WASHINGTON (Reuters) - The Republican and Democratic leaders of the U.S. Senate Foreign Relations Committee blasted the U.S. State Department on Tuesday for cuts in staff and what they described as a failure to have a plan for a proposed reorganization.
“I don’t think they are anywhere close to having a plan to present relative to the reforms that they want,” said Senator Bob Corker, the Republican chairman of the committee.
Rex Tillerson, Republican President Donald Trump’s Secretary of State, has embraced the White House’s proposal - rejected by key members of Congress - to cut the State Department budget by about 30 percent. He has imposed a hiring freeze while analyzing the agency’s operations and deciding how to reorganize them.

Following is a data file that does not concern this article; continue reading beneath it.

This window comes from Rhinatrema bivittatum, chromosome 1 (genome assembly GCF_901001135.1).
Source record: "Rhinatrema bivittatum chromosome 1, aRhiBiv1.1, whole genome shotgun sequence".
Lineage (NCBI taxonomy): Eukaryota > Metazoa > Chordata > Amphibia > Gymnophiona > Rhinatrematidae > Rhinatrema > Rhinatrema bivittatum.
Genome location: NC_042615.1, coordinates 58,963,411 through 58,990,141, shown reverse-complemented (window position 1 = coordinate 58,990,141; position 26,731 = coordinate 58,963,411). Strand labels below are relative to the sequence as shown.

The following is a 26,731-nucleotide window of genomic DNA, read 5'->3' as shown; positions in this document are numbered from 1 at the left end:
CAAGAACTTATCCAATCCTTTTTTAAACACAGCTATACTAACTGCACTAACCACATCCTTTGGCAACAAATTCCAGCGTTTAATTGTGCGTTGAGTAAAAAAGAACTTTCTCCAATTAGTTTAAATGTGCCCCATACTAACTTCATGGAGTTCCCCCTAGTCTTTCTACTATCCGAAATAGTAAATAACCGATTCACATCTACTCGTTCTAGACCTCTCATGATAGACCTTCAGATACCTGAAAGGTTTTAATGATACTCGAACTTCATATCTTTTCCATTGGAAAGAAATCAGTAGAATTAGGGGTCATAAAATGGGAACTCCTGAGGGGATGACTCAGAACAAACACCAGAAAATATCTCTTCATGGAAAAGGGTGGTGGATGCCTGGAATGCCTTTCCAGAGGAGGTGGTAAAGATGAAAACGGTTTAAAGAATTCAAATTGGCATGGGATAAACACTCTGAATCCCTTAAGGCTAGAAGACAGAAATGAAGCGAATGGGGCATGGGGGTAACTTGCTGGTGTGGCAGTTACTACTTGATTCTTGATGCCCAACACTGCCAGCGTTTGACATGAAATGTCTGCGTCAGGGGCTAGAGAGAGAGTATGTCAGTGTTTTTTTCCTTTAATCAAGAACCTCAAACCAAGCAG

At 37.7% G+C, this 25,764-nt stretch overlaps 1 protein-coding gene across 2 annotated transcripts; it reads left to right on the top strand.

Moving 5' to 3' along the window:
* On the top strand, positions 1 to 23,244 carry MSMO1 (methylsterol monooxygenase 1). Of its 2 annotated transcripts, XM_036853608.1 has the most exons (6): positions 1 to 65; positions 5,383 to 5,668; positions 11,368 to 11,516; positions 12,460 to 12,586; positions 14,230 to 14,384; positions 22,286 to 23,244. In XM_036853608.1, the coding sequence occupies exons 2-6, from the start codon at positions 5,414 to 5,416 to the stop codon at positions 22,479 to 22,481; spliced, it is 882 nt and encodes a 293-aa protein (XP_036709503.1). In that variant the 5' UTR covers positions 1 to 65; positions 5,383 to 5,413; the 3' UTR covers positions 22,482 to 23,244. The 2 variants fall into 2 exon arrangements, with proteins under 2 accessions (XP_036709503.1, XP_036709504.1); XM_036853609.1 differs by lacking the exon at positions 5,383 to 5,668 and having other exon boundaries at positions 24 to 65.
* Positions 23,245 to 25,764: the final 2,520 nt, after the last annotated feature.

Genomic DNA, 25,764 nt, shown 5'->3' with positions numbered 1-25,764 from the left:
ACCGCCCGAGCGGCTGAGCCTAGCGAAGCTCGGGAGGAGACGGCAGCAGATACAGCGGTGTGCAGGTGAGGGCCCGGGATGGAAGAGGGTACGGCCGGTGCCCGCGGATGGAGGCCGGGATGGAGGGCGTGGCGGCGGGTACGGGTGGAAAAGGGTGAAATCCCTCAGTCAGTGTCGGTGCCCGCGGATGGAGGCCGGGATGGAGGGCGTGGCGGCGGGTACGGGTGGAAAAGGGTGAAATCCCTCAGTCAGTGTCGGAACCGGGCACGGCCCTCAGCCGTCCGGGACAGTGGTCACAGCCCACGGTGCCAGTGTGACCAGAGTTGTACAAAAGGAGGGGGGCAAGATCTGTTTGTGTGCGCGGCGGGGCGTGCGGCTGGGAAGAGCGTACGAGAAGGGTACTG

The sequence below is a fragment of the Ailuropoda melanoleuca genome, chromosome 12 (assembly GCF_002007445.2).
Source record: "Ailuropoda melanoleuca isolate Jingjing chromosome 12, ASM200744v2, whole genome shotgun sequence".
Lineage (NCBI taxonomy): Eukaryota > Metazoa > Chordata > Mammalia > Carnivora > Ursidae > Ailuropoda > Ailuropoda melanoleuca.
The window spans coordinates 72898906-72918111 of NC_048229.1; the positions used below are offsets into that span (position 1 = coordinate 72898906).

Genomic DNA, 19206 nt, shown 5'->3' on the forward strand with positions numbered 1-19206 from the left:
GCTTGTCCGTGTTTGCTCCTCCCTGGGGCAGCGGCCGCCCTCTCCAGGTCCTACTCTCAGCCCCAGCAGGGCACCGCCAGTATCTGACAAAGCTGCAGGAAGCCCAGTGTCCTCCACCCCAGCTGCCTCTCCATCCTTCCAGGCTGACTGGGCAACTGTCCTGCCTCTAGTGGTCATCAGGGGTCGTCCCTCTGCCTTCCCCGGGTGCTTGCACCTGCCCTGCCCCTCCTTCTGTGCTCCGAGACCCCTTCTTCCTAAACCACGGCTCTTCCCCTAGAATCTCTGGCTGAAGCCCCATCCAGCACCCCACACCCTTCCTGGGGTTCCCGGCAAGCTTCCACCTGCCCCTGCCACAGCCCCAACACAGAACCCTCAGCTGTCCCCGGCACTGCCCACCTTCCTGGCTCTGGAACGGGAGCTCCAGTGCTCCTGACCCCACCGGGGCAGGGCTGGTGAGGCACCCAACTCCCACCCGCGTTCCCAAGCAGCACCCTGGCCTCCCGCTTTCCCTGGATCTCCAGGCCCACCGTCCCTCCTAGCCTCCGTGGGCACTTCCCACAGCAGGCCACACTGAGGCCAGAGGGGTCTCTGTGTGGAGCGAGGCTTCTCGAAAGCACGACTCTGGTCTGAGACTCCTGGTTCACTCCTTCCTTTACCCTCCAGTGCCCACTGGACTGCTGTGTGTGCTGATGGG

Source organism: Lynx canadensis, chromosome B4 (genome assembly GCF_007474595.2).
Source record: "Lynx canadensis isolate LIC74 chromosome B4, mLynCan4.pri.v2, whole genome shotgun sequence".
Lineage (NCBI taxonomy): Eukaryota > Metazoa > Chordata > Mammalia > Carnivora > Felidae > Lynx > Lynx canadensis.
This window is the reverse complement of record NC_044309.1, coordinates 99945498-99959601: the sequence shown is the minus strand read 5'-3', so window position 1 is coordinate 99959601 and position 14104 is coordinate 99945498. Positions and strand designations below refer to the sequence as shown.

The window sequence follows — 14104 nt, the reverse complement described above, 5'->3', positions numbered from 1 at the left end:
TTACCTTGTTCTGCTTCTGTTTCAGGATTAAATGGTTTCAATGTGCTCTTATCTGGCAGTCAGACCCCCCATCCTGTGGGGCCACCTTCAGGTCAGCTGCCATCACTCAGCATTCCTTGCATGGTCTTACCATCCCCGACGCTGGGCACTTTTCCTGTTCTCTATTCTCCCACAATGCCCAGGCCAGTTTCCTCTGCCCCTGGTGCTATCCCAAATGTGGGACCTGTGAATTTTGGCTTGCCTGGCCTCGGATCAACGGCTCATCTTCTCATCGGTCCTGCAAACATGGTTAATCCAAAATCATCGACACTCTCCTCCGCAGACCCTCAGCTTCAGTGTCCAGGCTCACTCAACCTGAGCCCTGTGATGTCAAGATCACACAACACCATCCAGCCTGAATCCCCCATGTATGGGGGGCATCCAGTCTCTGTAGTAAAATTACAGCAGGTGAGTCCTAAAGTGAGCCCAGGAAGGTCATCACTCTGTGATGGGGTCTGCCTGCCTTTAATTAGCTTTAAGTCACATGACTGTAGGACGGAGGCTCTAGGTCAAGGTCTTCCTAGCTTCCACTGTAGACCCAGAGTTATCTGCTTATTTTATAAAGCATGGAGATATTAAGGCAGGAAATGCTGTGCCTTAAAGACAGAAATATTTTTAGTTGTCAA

Tillerson, a former chief executive at Exxon Mobil Corp who took office on Feb. 1, has offered few specifics to ease concerns, including in Congress, that the plan risks weakening U.S. standing in the world.
Senator Ben Cardin, the top Democrat on the Foreign Relations panel, called the staff reductions a risk to national security and a “high-level decapitation of leadership.”
“Folks, this situation is alarming. We put our country in danger,” Cardin said during a committee business meeting.
Corker said the panel had had “a very unsatisfactory meeting last week with the State Department” and that concern was bipartisan. “We need to be much more focused on holding them accountable,” Corker said.
Trump has several times contradicted Tillerson on foreign policy issues. The president said earlier this month that his opinion was the only one that mattered in U.S. foreign policy. “The one that matters is me,” Trump said on Fox News. “I‘m the only one that matters because, when it comes to it, that’s what the policy is going to be.”
Reporting by Patricia Zengerle; Editing by Frances Kerry